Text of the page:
Isn’t that sad? They were at least partly responsible for their own frustration. On reflection, though, doesn’t that sound a bit like what happens in many churches today?  Why is it that there be so much interest in the word of God, yet so little clarity about the word of God and what it teaches? Perhaps, like those students and faculty at Princeton, we are better at whispering than at listening and in all our own noise-making, we have drowned out what God wants us to hear.

There have been many times in my life that I wish God would scream. Or shout. At least raise his voice. Getting in my face, as it were. As to why God doesn’t, I have no answer. I wish I did. I don’t know why He speaks so softly…unless, of course, His voice would kill us if we even heard Him in a normal voice (which is probably true). Perhaps it is just a measure of His tenderness toward us.

What I do know is what we know about the Incarnation and the birth of the Christ Child. God came to the world (with the barest hint of a whisper) in the form of a child. A speechless child.

How is your hearing?

Proverbs 20:12 (NLT) – Ears to hear and eyes to see— both are gifts from the LORD.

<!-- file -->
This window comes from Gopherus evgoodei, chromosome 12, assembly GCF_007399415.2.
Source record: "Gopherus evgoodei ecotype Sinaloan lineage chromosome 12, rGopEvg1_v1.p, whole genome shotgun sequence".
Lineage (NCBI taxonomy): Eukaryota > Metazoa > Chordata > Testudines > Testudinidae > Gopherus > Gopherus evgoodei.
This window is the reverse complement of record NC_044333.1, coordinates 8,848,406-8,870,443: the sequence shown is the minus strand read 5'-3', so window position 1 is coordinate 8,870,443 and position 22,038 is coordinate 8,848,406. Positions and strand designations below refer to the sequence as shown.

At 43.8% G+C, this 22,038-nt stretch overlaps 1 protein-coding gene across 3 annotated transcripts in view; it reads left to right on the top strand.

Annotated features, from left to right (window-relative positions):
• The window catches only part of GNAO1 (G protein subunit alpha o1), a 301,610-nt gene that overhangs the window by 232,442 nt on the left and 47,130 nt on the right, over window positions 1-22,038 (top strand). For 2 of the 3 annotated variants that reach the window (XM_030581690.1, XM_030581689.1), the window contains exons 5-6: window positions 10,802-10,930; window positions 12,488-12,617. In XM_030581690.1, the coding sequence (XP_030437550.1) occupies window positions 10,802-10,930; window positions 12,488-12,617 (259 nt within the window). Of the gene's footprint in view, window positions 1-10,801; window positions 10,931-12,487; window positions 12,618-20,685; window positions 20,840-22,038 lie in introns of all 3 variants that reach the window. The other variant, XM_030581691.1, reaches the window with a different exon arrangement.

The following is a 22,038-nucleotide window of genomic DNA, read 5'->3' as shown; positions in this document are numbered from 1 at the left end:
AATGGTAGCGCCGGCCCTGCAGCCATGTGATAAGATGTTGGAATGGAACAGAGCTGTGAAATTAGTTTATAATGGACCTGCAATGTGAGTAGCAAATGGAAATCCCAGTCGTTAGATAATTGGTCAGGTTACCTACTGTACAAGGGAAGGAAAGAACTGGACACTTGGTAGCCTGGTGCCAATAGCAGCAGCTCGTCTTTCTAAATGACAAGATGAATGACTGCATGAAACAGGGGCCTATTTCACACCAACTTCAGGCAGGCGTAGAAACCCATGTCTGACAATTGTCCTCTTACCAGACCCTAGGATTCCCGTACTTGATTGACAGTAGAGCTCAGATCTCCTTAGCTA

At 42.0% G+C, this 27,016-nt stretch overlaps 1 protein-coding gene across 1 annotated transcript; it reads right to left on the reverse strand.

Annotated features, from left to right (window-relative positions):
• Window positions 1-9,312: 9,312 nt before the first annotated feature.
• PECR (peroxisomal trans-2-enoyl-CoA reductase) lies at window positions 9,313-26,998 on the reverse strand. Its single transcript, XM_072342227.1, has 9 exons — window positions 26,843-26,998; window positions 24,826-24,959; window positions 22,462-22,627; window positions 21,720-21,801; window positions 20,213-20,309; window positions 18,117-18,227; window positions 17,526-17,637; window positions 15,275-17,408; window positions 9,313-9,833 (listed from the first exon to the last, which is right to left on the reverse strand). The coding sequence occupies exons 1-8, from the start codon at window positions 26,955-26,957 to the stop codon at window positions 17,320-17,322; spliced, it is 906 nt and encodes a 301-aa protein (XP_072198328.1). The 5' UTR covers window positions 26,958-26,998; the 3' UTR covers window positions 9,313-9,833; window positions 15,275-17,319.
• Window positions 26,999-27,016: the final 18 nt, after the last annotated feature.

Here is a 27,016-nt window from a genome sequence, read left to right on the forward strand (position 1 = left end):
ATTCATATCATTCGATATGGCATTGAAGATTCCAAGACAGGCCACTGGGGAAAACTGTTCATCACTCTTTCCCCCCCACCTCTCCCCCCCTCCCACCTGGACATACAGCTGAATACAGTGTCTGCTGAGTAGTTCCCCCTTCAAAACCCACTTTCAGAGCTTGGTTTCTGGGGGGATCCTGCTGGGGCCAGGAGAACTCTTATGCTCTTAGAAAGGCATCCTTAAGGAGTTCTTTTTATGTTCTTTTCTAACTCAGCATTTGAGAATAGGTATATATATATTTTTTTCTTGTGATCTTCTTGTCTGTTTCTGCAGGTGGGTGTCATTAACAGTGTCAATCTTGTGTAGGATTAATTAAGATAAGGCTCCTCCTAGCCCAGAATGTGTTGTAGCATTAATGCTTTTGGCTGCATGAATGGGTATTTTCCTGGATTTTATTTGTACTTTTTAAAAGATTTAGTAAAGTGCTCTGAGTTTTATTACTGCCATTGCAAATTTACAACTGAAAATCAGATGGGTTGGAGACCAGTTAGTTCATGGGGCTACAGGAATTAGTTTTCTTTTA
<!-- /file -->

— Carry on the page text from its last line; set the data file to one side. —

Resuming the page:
PRAYER: God, I’m grateful that You don’t yell at me, though there are times I wish I could hear You better. Open my ears to hear You! In Jesus’ name, Amen.

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DayBreaks for 2/5/14 – Disappointment #5 – Struggling With Prayer

DayBreaks for 2/05/14 – Disappointment #5 – Struggling With Prayer

1 John 5:14-15: This is the confidence we have in approaching God: that if we ask anything according to His will, He hears us. And if we know that he hears us – whatever we ask – we know that we have what we asked of Him.

Does that verse describe your own personal experience with prayer? Do you have faith? Have you received everything you prayed for? Of course not. I’m asking silly questions, aren’t I? Yet the experience of having prayed – and not received – is real and troubling when we wrestle with life. Eugene Peterson once noted: Most of the people we meet, inside and outside the church, think prayers are harmless but necessary starting pistols that shoot blanks and get things going.

Was John wrong? I don’t think so. John had a confidence from personal relationship with Jesus. It wasn’t so much a conviction about the power of God (though that is implied and a given), but a confidence rooted in knowing God is listening. 

In Jesus’ teaching on faith and prayer, he said faith the size of a mustard seed could move mountains, that the size of the faith didn’t need to match the size of the request before God would act. We often act as if we can only get more people to pray that God will have to pay attention, so we recruit “prayer warriors” to batter down the doorway to God’s throne room. We read, we meditate, we try so hard to increase our faith. But Jesus never said for us to increase our faith. The problem is that we don’t rely or act on even the smallest amount of faith. God doesn’t require great faith – a small one will do just fine, thank you! If we are like the disciples (people of “little faith”), chances are we have enough.